A couple of other musicians also stand out, but because they were already among the "Musicians Of The Year" before on this blog, we will just mention them. The first is Martin Küchen who continued to deliver fantastic albums with Angles 8 "By Way Of Deception", on his solo album "Hellstorm", or with the Trespass Trio's "Bruder Beda". The first two of those albums figured on this blog's top-10 of the year, a major achievement.
The second worthy mention is for bassoonist Katherine Young, who also figured on our "Musician Of The Year" list before. She confirms her idiosyncratic approach to the instrument, and her search for new musical languages with "After Party - Releasing Bound Water From Green Material ", "Pretty Monsters", and Verdure Into Onyx.
The third person is Wadada Leo Smith, less prolific, but with such superb quality that he's worth a mention again : "Ancestors" his duo album with Louis Moholo-Moholo, his unique "Ten Freedom Summers", and with again a totally different sound on "Dark Lady Of The Sonnets" with Min Xiao-Fen and Pheeroan AkLaff.
Have I missed some musicians? Sure, truckloads of them. Yet I just wanted to select the ones really worth looking for. With the abundance of new material being produced, it's good to have some anchor points. Listen to the musicians mentioned above. They shape listening.
An excellent list, Stef. I especially like the mix of generations.
There's no question for me that En Corps is the album of the year, and apparently a big majority of readers agree. I was over at squidco.com, and noticed that they were out of copies of it, and expecting more soon. I hope that means it's selling a lot.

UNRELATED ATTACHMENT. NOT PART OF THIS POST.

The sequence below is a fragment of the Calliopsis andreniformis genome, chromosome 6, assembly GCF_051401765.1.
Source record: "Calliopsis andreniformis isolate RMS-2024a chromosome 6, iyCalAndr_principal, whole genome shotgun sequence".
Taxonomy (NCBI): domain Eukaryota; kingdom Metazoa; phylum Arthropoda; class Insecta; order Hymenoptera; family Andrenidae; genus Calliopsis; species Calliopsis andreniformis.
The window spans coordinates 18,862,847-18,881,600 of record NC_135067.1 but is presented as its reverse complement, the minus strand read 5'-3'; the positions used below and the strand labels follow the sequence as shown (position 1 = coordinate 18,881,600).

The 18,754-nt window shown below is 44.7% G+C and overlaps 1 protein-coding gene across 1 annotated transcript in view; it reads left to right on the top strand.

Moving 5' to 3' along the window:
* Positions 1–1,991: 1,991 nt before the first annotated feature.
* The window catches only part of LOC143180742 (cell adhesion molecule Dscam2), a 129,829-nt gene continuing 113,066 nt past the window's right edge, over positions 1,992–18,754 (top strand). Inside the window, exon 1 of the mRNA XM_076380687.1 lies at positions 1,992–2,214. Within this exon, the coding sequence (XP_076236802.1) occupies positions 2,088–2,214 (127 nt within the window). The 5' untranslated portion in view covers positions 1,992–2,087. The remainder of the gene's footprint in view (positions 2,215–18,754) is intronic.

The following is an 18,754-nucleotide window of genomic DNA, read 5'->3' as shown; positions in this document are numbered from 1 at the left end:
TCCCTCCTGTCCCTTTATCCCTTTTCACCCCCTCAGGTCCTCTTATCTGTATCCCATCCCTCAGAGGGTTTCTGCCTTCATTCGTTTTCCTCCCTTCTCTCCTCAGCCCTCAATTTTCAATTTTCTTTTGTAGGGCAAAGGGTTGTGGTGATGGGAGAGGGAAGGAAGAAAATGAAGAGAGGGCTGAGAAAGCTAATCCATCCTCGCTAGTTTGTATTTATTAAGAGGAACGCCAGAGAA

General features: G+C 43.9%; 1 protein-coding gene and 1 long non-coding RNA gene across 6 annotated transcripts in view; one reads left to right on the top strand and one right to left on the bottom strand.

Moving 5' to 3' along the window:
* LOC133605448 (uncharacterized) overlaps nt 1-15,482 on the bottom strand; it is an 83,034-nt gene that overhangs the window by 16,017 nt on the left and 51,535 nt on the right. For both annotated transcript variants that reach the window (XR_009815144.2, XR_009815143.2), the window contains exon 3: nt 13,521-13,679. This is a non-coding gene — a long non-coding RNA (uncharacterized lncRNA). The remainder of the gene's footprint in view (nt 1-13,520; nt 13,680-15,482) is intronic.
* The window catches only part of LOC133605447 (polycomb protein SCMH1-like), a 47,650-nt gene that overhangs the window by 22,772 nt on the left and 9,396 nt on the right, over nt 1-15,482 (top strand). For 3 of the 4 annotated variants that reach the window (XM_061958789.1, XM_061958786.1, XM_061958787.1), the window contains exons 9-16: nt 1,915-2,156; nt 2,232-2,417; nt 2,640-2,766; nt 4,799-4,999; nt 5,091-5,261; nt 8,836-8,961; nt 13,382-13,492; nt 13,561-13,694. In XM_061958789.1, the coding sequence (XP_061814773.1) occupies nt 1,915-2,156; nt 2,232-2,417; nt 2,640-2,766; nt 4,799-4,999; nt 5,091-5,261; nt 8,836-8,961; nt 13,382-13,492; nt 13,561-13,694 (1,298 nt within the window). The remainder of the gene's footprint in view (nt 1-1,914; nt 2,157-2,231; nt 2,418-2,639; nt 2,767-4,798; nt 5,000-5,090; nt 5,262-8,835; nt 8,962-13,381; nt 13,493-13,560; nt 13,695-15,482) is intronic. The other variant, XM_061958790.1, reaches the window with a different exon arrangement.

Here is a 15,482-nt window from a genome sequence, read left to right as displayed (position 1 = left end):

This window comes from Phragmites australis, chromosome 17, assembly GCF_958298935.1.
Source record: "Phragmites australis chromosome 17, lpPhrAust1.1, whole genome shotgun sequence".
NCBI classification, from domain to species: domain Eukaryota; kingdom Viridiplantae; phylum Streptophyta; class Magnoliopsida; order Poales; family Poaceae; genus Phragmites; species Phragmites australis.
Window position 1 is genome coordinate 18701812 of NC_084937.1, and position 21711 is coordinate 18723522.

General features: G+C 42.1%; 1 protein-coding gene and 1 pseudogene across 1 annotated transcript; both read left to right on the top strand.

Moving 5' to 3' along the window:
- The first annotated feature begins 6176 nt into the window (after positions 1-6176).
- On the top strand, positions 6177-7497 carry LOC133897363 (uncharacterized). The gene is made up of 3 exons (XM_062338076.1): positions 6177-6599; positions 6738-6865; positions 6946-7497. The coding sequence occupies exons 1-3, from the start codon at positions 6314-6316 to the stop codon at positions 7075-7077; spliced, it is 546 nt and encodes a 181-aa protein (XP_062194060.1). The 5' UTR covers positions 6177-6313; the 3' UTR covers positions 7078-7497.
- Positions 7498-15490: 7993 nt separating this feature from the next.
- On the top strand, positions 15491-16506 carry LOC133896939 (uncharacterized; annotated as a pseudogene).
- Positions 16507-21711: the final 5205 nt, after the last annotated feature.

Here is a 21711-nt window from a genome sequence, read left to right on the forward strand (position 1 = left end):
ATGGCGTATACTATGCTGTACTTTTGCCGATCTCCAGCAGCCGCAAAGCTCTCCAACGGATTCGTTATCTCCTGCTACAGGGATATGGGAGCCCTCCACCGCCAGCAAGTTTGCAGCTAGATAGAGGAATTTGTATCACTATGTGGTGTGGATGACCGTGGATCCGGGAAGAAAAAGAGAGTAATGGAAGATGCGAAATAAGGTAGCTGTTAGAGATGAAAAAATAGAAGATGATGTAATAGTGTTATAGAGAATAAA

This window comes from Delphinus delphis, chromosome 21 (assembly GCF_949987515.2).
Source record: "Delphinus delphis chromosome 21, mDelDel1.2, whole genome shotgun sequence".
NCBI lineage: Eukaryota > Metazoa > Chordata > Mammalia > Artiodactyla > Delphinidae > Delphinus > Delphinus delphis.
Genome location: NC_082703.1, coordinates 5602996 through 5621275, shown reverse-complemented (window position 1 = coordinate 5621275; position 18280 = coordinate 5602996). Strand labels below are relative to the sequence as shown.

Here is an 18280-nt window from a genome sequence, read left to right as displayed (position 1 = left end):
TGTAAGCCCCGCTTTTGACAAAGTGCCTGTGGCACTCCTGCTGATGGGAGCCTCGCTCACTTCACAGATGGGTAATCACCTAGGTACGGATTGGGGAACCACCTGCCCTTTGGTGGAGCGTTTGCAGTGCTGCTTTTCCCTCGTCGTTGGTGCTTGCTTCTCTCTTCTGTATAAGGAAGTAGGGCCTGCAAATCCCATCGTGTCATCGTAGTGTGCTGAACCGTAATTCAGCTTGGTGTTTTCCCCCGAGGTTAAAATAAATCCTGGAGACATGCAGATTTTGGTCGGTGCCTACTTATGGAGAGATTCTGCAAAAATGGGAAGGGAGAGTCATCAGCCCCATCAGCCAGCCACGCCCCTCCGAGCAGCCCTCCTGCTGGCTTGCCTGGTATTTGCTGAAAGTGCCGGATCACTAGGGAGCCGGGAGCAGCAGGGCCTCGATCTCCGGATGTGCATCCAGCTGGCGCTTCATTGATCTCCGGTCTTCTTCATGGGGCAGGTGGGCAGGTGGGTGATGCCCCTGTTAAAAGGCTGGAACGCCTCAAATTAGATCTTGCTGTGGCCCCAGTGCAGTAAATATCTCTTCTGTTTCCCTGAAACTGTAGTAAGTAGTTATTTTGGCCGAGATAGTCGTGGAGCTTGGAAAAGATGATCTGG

Katherine Young has also been getting a lot of listens from me this year. Aside from Pretty Monsters, I finally picked up Architeuthis Walks On Land, which I'm really enjoying.
One name I'd like to mention is Frantz Loriot, who was on 3 excellent albums this year, all reviewed here.
Good selections,but John Butcher's releases,tours were all incredible and he's deserving of a nod,plus a disc I recently got in the mail is the best I've heard in years,'Gestalt et Death'-A23H and Dead Country.
excellent list and i like the artist based approach better than the album based one. artist > label > album.
and my wish, if i can make one, for this blog for the year ahead:
thought about this one while listening to foxes fox's live at the vortex album. the recording quality of this album is horrible. flat, dimensionless, compressed. you cannot turn the volume up, you cannot turn it down. (there are many albums like that. i mentioned this one because evan parker is a personal fave).